It is no coincidence that current political debate over the Islamist Welfare Party revolves around the term “lifestyle.” The dominant camps in this conflict draw their bases of support from groups with quite different lifestyles. The Islamist Welfare Party, while developing its own bourgeoisie and its new intellectuals, grew by winning broad support from the old and new gecekondu populations with its populist motto of “pure and just order.” Opposed to it is a loose group consisting of the radical bourgeoisie, state bureaucrats, the army, the urban middle classes, Kemalist intellectuals, the “Second Republicans,” and some radical intellectuals. Secularism and the Western–modern way of life are about the only common ground this otherwise incompatible alliance has.
It is clear that class does not correspond “properly” to political culture because class boundaries in
have been increasingly crosscut by contradictory and hybrid cultural constructs of religion, ethnicity, nationalism, lifestyle, and gender. The culture of the popular classes can be opposed as “alienated” or “backward” by their supposedly counterpart intellectuals, as has been the case with arabesk culture. At the same time, regressiveness and racism can become popular among the subordinated, as is epitomized in the Turkey massacre and the rise of a popularized nationalist fervor suppressing the Kurdish issue. It is not just because the official, public political sphere in Sivas is so very restricted that social conflicts have been increasingly expressed in the language of culture since the 1980s; the politicization of culture itself has been a major factor in and consequence of the project and process of Turkish modernity from its inception. In that sense, the contradiction that inheres in the formation and appraisals of arabesk culture continue with Turkish society: the contradiction between a dominant nationalist and paternalist incapacity to live with difference and a deep, unrealized popular capacity to change and accept difference through hybridization. Turkey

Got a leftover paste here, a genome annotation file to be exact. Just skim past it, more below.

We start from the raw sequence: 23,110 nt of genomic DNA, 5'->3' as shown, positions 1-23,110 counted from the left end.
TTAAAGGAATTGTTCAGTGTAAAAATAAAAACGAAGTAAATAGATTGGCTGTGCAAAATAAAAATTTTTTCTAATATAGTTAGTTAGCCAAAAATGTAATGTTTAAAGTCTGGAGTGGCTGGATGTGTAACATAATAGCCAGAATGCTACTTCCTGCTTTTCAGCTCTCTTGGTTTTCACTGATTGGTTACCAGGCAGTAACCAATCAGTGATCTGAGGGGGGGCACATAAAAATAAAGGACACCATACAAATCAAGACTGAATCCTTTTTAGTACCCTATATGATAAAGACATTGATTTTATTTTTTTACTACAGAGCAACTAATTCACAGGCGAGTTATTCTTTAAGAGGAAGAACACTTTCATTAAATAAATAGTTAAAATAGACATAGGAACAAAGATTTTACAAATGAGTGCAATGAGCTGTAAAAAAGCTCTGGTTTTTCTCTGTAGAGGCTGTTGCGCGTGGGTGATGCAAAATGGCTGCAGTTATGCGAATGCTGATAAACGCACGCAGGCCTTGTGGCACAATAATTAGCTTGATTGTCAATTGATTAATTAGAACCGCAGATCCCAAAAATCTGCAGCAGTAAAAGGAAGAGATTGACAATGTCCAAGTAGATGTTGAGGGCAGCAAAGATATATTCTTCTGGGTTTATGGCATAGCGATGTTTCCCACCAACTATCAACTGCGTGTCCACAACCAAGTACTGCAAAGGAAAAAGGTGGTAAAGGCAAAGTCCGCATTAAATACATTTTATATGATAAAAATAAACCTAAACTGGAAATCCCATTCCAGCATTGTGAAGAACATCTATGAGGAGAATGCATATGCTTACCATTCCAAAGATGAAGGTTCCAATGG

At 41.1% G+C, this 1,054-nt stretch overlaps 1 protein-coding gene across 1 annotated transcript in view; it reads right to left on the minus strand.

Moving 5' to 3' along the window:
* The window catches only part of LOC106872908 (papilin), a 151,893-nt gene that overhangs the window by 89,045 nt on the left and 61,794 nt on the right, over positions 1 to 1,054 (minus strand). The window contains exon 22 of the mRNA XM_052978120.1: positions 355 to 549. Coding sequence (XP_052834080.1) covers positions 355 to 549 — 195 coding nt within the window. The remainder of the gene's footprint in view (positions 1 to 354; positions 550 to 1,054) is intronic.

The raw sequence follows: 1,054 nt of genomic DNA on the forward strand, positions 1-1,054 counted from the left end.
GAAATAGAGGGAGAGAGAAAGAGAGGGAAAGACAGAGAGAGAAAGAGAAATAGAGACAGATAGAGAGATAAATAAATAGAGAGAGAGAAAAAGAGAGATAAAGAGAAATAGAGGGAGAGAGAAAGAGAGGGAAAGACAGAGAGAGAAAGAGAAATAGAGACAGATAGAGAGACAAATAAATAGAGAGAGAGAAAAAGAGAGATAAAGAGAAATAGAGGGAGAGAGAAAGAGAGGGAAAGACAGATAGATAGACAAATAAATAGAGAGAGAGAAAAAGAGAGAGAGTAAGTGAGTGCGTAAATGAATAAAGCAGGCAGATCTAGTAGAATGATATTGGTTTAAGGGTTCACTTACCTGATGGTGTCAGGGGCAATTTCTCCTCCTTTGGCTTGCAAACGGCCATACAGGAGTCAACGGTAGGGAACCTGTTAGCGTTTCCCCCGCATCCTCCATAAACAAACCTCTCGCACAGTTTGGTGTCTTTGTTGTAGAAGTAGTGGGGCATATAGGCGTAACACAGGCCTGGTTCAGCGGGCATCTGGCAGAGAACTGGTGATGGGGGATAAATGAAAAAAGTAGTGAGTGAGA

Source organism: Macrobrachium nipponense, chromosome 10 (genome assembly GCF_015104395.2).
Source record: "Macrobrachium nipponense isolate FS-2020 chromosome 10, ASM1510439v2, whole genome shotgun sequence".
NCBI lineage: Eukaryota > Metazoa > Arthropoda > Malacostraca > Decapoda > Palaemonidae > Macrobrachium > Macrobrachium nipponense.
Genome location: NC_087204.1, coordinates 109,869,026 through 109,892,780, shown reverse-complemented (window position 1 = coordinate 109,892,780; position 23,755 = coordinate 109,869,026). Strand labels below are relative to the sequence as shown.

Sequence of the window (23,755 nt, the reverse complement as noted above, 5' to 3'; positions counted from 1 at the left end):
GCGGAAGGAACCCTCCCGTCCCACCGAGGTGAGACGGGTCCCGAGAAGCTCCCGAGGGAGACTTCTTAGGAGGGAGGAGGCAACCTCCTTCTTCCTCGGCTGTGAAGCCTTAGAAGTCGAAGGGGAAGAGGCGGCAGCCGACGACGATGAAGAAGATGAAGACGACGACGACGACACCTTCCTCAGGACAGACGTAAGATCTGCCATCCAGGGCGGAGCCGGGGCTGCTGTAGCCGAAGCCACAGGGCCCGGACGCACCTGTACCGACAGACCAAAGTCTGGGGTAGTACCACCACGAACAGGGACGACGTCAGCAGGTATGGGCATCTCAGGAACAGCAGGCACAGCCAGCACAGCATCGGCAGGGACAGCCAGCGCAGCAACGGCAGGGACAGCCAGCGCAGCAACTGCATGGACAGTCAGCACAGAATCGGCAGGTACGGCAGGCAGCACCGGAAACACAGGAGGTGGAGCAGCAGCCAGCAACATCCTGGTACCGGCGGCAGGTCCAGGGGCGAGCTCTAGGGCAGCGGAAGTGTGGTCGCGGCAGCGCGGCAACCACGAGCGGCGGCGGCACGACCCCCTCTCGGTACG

Meral Özbek, “Arabesk Culture: A case of modernization and Popular Identity,” Sibel Bozdogan and Resat Kasaba, eds., Rethinking Modernity and National Identity in Turkey (Seattle: University of Washington Press, 1997) 228.